The Salvation Army is struggling with dwindling donations across the country that will make it hard to give long-term assistance after a disaster. A spokesman for the charity says "we have to hope and pray" this year's hurricane season is mild.
The organization will continue to provide the basics, food, water and shelter, said Maj. George Hood, the Salvation Army's national spokesman.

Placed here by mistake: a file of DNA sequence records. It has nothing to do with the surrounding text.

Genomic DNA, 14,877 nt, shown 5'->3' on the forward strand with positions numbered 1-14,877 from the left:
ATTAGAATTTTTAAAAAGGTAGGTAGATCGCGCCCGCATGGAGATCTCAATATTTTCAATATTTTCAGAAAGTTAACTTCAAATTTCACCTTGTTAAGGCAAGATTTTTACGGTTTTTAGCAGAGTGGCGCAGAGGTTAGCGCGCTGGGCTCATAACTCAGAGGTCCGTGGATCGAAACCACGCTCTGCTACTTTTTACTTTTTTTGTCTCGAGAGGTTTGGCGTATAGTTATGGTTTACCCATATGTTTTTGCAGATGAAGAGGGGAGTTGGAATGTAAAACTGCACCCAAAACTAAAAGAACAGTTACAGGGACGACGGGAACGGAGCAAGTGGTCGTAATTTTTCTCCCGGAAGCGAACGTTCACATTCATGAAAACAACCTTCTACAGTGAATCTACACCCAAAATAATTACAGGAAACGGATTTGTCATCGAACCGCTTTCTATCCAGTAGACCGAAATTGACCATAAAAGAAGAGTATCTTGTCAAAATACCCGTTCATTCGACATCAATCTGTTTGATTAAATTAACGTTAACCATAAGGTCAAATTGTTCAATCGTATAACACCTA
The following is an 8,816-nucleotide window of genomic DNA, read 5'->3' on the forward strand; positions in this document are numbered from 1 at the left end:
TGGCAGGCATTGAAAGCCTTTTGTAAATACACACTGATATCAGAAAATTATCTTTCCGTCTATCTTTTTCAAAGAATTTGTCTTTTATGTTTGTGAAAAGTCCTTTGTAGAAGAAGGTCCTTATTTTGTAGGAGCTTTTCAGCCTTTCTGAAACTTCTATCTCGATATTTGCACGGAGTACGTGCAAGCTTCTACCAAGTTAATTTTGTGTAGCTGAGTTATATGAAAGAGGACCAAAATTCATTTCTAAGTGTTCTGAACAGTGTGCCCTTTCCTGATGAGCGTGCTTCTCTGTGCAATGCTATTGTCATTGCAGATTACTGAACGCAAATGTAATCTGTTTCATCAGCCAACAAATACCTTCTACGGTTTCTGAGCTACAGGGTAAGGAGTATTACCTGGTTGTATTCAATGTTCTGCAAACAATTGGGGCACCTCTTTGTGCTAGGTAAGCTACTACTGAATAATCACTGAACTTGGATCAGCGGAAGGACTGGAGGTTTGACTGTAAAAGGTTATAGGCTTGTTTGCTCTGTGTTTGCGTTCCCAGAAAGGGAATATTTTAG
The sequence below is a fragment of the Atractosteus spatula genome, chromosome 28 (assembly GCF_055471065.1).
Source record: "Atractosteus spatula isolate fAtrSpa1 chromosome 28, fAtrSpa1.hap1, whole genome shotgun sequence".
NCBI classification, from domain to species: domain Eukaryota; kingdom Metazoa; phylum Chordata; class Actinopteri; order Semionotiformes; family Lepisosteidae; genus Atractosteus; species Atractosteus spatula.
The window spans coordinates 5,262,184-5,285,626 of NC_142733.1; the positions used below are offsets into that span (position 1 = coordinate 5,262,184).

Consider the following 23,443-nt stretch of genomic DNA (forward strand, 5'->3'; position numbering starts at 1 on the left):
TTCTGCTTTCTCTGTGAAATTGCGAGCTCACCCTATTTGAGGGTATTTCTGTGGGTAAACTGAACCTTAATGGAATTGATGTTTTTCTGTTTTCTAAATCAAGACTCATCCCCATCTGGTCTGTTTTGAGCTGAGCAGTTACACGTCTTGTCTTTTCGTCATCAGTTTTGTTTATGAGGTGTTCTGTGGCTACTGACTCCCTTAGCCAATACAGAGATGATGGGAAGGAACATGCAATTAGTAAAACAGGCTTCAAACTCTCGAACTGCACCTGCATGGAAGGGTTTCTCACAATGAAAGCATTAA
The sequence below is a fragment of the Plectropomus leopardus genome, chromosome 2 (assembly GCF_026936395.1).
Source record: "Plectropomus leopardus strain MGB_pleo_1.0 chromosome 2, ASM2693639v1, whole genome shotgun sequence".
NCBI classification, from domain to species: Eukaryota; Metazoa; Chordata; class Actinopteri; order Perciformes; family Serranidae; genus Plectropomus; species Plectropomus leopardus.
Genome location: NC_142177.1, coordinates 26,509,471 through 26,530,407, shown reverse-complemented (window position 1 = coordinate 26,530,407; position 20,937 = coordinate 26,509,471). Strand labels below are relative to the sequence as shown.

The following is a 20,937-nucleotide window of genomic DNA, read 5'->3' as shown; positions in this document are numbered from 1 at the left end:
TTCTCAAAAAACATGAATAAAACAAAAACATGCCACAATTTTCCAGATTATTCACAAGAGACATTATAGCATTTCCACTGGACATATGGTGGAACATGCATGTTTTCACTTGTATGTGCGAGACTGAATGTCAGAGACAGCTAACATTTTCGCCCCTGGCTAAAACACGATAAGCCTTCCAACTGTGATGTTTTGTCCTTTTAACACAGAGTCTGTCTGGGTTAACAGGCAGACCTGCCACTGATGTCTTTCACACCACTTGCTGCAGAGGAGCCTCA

But it isn't likely to offer more costly recovery aid, such as the $10,000 grants that were given to Hurricane Katrina victims to help them repair their homes.
The religious charity also has given mortgage, rent and down payment assistance to disaster victims in the past.
The Salvation Army's cost-cutting moves include plans to close two offices along the Hurricane-prone Gulf coast: one in Mississippi's Hancock County Aug. 28 and one in Metairie, La., in December. Both were Katrina recovery centers.
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